Getting Started with your MBA Dream

So, you’ve been working for a few years and you’re feeling the itch for an MBA. Now what?

Most people find the prospect of returning to school (especially full-time) daunting. This is especially true if you’ve been out and about the corporate block for a few years now. You might quail at the thought of undertaking such a drastic change, but I’ve come to realize that the first few steps are the most important, and with proper planning you can not only enhance your chances for success, you can also protect your downside.

Based on my own blinkered opinion of the process, here’re a few things you can start doing now:

1) Register at GMAC.com. Read up on the GMAT exam and take the diagnostic test. Taking the test early will be your first differentiator within the applicant pool. Since schools always look at your highest score, taking the GMAT by July 4th will not only make the fireworks seem so much more cheerful, but also leave you with enough time to take it again… and again… and again, if need be.

2) Start thinking about your budget for the MBA application process. Budget not just your financial resources, but also the amount of time available to you. This is crucial because selecting too many schools can leave you with half-baked applications. It might not seem so bad now, but when you’re looking at deadlines within days of one another, the work will pile up awfully fast.

3) Identify your long-term goals as early as possible. While you don’t need to choose now between the East-facing window or the corner office above the boiler room, you do need to know what you see yourself doing in ten or twenty years. This period of introspection is one of the most time-consuming activities, and the sooner you get started the better. Plus, the more time you have to think about this, the more convincing are your arguments in support of an MBA. Remember that just about every application gets to one main question eventually: Why do you want an MBA now?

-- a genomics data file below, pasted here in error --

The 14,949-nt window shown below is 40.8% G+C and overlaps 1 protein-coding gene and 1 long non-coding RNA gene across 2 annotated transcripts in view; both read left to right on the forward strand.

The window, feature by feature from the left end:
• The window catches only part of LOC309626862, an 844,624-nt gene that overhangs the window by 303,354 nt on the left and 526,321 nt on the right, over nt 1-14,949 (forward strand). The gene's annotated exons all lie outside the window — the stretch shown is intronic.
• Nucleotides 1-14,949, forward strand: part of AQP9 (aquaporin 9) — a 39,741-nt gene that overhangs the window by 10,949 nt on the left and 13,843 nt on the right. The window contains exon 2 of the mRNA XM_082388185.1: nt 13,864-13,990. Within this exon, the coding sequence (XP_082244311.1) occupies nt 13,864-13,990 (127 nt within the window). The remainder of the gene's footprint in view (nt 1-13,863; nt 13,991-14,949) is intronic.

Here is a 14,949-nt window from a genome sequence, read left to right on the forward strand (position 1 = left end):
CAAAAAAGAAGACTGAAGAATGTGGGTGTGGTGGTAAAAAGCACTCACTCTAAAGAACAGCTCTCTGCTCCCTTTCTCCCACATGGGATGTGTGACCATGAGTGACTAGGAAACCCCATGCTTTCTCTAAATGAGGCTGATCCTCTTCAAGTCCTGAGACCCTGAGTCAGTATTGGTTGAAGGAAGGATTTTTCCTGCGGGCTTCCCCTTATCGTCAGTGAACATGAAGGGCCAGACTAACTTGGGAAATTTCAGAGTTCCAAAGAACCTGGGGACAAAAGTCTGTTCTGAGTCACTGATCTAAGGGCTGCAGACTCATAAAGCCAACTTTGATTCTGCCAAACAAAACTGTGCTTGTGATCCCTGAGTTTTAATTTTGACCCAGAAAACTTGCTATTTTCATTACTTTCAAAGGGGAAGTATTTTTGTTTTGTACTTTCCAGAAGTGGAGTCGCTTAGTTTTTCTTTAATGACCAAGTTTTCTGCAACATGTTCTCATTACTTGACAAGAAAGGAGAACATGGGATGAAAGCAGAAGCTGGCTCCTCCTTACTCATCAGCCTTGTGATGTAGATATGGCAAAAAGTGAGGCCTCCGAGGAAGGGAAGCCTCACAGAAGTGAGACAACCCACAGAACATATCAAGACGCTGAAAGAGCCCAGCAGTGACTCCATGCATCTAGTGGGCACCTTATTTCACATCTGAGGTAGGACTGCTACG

4) Start visiting the websites of the schools you’re interested in. While you may find yourself staring agog at the wonders of b-school initially, the infatuation must eventually give way to mature reasoning. Every school looks for an application that clearly states why that school, above all others is the school of choice for an applicant. Simply put, the more you know about the school, the more genuine is your interest in attending it, and therefore the more convincing are your essays. Furthermore, as you start to think about the subtle differences between schools, you’ll find your selections changing, and this is not something you want to do after the deadlines pass … so get out there you Internet Explorer, you.

5) Start creating a list of potential recommenders. While you might have caddied for Jack Welch last August, he’s not the ideal person to recommend you for admission. Your recommenders must be the people able to speak most about your performance at work. It helps if you can select people you’ve had different (professional) relationships with, so that they can shed light on different facets of your personality. While you’re at it, collect as many of your old resumes as you can. You might not remember all your work-related experiences now, and having old resumes to refer to will help tremendously when you’re grasping at anecdotes for your essays. Lastly, remember to create a template for each recommendation you’re seeking and to email a helpful copy of the template along with friendly memory aids to your recommenders. They’ll thank you for saving them the effort of trying to recall your biggest wins, and they’ll be able to support their glowing reviews with actual data.

Those are the top five things I can think of right now. Eventually there’ll be a lot more to do, but for right now stop lollygagging and get to work.